With major restaurants like House of Mandarin and Baraza under her belt, the pandemic couldn’t have been kind. Two major lockdowns and negligible government aid led to several restaurants shutting down across the country. Even as restrictions ease, there’s still timing regulations and social distancing to be accounted for. Add to that the stigma of dining out, and it’s no secret that the F&B industry was one of the worst to be affected. Thanks to some quick adaptation however, it’s been full steam ahead for The Sassy Spoon.
“The past year has taught us how important it is to be flexible with our business model. During this second wave, we were more equipped both in terms of operations and the knowledge of what works and what doesn’t. We were in a better position to adapt quickly and swiftly to the delivery model. With the ease of restrictions, restaurants are now open till midnight and we are looking forward to serving our customers with their favorites. [Hopefully], the festive season gives us a chance to recover the losses we have incurred during the pandemic,” says Rachel.
Though Covid-19 played a huge part in potentially harming the restaurateur’s progress, a largely male-dominated industry has always played its own part. All of 23 years old when she began The Sassy Spoon journey, Rachel admits that there were some initial bumps to smooth out.
She says, “The first few years after becoming a restaurateur were tough, since I was young and I was constantly trying to find my footing. As the industry is evolving, more and more women are becoming professional chefs, restaurateurs and entrepreneurs which has actually led to a change in the dynamics. The gender barrier is slowly fading away, and there is no preconceived notion of the hospitality industry to continue being an all-boys club. On a positive note, a lot of my peers and male colleagues have encouraged more women to take up the big role.”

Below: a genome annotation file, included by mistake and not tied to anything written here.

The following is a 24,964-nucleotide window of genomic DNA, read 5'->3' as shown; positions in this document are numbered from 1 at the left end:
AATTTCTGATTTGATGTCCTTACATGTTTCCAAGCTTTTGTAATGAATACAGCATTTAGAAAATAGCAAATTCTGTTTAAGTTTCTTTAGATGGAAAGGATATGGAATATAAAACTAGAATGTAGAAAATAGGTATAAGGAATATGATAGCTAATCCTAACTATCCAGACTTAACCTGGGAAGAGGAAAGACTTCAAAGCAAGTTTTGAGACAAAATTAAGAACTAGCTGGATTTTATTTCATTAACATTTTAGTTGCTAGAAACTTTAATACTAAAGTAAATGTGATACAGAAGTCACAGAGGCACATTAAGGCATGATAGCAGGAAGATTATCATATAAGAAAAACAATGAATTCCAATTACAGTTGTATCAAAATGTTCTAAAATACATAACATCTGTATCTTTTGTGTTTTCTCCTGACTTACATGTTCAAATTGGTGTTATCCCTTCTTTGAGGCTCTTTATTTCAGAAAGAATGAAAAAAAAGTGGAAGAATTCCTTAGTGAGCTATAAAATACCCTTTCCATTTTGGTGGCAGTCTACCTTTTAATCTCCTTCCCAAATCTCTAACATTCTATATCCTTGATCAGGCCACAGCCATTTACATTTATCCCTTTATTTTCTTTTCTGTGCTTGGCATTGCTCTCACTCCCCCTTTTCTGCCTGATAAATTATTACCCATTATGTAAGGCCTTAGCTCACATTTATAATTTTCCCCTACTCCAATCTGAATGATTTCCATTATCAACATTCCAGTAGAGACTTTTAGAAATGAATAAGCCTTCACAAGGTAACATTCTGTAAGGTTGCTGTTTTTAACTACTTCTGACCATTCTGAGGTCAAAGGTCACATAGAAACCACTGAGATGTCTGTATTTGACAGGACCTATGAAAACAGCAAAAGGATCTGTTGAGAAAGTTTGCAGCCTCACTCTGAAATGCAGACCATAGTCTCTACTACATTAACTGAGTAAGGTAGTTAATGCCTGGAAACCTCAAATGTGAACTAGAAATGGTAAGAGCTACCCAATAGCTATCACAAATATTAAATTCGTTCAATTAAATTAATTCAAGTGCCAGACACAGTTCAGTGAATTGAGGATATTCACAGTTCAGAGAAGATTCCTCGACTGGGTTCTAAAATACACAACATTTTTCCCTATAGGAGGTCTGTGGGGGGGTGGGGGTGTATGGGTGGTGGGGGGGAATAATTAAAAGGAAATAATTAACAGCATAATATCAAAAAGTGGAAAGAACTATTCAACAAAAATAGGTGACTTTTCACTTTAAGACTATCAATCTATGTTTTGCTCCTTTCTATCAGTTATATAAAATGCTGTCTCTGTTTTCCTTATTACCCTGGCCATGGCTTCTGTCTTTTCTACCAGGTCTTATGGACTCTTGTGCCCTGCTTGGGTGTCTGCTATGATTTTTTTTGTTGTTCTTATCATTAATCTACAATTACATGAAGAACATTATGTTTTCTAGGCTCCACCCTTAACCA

On a lighter note, what does one of India’s top entrepreneurs in the food industry think of food influencers. Any person with an internet savvy phone and a steady hand is able to share their opinions on menus. While the accessibility is great, it does mean there’s questionable credibility. Arguably, what makes it the most dangerous is perhaps the fact that a couple of hundred followers and no actual formal education on food could lead to the defaming of entire places on a whim.
Obviously, this isn’t something that Rachel particularly endorses or wants to get with. She says, “Who isn’t a food influencer today? It’s sad really because a few years ago, food journalism was a real thing. People did their research, they knew what they were talking about, they understood the history of a particular cuisine. You could sit across from a food journalist and have a meaty conversation about your craft and the food that you are plating. I personally enjoyed such exchanges because you end up learning so much from each other. Today, it’s more about the pictures you take and the number of followers one has on Instagram rather than substance. But there’s a chalk and cheese difference between food journalism and food influencers, and the two shouldn’t be confused.”
As far as trends are concerned, Rachel firmly believes that only consistency, quality and creativity truly stand the test of time. The spirit of the new menu at The Sassy Spoon delectably embodies the same. Set against a backdrop of calming green and trendy pink hues, it makes for the ultimate perfect food and drink experience in Mumbai.